"The option you have is either we shorten the finger, or we put you through two procedures or more, and I can't guarantee you will have full function, full sensation," said Dr. Francisco Schwartz-Fernandes, Altier's hand surgeon.
Either way, Altier faced at least five months of healing. That's when his wife asked about something new: a wound healing powder nicknamed "pixie dust."
A couple of days later, right in Dr. Schwartz-Fernandes' office, Altier's wound was coated with a white powder that's actually called Matri-Stem. Think of it as the general contractor at a construction site. It calls in specialized crews—or in this case cells—to rebuild Altier's fingertip, including nerves, nail and fingerprint. But instead of taking five months, using Matri-stem, it took only five weeks.
ore than 600 miles away, there's a different solution in the works. Researchers at the Wake Forest Institute for Regenerative Medicine in Winston-Salem, North Carolina gave us a first-hand look at how it works.
Using the dome-shaped mold, scientists are constructing a bladder. "We have a major shortage of organs, mainly because we're living longer," said Dr. Anthony Atala. Organ shortages are the driving force for Dr. Atala. He is a pioneer in the field of regenerative medicine. His dream is to grow organs we can't reject using cells from our own bodies. "We take a very small piece of tissue from the patient about half the size of a postage stamp," Atala said.
It takes a month for those cells to multiply.
"The cells are placed on the biomaterial, and it's like a sandwich. You have muscle cells on the outside; you have lining cells on the inside." That bio-material is like the steel beams of a building, shaping the organ. It eventually disintegrates, leaving only the cells behind. Making organs by hand takes time. But Dr. Atala is now automating the process using printers. This high-tech printer processes images from MRIs and creates a 3-D blue print for an ear, a finger bone, even a kidney.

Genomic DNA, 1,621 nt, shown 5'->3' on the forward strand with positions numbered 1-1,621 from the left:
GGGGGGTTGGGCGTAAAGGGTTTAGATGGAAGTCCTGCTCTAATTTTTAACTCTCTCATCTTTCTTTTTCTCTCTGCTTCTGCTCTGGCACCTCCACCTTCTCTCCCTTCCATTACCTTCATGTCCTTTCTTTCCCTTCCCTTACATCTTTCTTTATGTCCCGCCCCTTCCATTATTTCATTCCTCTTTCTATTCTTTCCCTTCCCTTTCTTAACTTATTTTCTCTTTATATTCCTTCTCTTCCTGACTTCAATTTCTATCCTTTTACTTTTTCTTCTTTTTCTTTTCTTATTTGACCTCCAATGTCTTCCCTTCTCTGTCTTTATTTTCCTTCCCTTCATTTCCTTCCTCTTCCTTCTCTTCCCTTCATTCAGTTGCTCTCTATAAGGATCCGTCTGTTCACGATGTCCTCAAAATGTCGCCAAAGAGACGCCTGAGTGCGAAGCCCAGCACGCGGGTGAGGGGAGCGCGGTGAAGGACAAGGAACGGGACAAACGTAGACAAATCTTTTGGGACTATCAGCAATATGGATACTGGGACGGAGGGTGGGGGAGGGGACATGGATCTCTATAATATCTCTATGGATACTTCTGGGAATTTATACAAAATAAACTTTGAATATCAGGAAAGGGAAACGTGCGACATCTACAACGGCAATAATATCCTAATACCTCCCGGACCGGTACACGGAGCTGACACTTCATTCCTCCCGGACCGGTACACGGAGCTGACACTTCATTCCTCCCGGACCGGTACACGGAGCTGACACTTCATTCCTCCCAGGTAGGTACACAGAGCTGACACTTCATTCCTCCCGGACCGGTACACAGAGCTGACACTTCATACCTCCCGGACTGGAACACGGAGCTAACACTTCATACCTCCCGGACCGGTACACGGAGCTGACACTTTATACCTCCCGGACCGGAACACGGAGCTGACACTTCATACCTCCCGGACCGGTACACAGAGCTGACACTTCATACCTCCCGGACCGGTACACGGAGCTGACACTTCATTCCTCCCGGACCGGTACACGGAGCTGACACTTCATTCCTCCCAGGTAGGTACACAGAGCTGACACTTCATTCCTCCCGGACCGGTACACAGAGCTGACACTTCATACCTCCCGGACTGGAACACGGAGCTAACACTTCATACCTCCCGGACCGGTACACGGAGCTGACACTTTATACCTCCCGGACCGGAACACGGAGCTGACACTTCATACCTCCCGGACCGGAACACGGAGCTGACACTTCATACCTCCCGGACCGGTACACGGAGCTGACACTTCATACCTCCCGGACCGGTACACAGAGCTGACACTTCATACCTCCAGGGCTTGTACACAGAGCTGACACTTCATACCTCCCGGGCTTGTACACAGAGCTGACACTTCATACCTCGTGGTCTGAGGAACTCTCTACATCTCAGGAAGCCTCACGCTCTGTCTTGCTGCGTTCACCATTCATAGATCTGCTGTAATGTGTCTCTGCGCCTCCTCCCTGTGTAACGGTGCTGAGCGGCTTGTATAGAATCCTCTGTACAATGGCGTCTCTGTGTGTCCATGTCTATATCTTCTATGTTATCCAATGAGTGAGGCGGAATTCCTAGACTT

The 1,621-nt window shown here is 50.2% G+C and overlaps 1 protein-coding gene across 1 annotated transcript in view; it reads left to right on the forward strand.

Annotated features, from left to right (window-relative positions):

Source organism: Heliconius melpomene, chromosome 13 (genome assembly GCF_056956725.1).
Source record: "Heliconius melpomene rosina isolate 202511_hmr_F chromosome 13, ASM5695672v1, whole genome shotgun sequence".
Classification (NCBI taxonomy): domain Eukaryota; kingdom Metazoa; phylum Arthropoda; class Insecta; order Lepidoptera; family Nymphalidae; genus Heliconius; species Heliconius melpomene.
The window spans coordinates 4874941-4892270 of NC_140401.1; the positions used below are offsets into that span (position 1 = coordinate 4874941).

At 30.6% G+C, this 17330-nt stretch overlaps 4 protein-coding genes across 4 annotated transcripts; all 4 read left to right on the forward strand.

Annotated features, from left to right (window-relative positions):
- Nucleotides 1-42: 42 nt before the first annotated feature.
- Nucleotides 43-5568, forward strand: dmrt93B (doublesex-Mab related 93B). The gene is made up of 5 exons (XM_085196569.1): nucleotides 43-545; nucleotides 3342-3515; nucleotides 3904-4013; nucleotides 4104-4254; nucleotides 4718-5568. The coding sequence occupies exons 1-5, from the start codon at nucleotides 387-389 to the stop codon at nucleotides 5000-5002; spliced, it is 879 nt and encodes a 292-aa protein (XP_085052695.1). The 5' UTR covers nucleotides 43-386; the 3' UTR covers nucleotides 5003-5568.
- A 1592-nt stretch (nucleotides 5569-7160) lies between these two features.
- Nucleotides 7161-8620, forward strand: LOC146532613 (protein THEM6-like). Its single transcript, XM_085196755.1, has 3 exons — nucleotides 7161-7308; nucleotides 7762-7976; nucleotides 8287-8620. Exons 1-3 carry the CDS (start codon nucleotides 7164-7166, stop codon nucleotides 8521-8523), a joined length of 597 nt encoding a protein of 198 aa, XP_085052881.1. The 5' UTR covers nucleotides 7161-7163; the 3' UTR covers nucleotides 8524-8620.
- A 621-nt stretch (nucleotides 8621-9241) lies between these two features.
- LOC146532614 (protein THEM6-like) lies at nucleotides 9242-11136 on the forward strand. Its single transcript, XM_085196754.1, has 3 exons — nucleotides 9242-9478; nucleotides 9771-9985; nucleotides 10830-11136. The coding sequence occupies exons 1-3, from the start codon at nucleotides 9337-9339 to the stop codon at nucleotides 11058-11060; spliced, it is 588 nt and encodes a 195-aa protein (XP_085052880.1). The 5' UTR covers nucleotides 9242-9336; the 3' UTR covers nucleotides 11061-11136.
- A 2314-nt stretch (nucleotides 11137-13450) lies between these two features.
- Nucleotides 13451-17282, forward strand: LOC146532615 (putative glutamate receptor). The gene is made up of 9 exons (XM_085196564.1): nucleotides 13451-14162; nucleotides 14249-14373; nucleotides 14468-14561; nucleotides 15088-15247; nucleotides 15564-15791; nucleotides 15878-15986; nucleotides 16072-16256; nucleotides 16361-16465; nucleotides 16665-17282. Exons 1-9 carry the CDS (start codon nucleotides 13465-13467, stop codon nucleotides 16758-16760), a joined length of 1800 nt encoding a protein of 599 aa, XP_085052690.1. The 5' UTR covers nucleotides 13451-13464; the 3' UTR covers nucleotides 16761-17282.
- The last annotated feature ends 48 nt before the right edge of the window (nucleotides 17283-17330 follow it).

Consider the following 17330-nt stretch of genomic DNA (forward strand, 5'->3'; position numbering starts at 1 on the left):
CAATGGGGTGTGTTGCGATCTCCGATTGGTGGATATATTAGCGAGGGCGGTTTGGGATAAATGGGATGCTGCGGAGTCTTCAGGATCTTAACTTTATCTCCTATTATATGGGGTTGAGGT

"We've already made miniature kidneys that we've been able to implant experimentally and image urine, so we know that the technology is feasible. The challenge for us is, how do we take that miniature kidney and make it a larger structure—and that's where the printer is helping us," he said.
In the labs, bio-reactors keep the fabricated creations alive. Dr. Atala shows a heart-valve structure that is pumping away. The heart valve came from a pig, and all the cells were removed and replaced with human ones.
These units train regenerated parts to function as they would in our bodies. They are structures that could someday save lives. Dr. Atala hopes the lab-grown arteries will help people with peripheral artery diseases and other blood vessel diseases.
Altier says he was both surprised and happy with his results. Dr. Schwartz-Fernandes was especially impressed that the feeling returned to Altier's finger. "Every cell in your body has all the information necessary to create a whole new you," Dr. Atala said. He hopes that someday, organ regeneration will take place inside the body, but says that may be decades away.
For more information:
Wake Forest Institute for Regenerative Medicine
Dr. Anthony Atala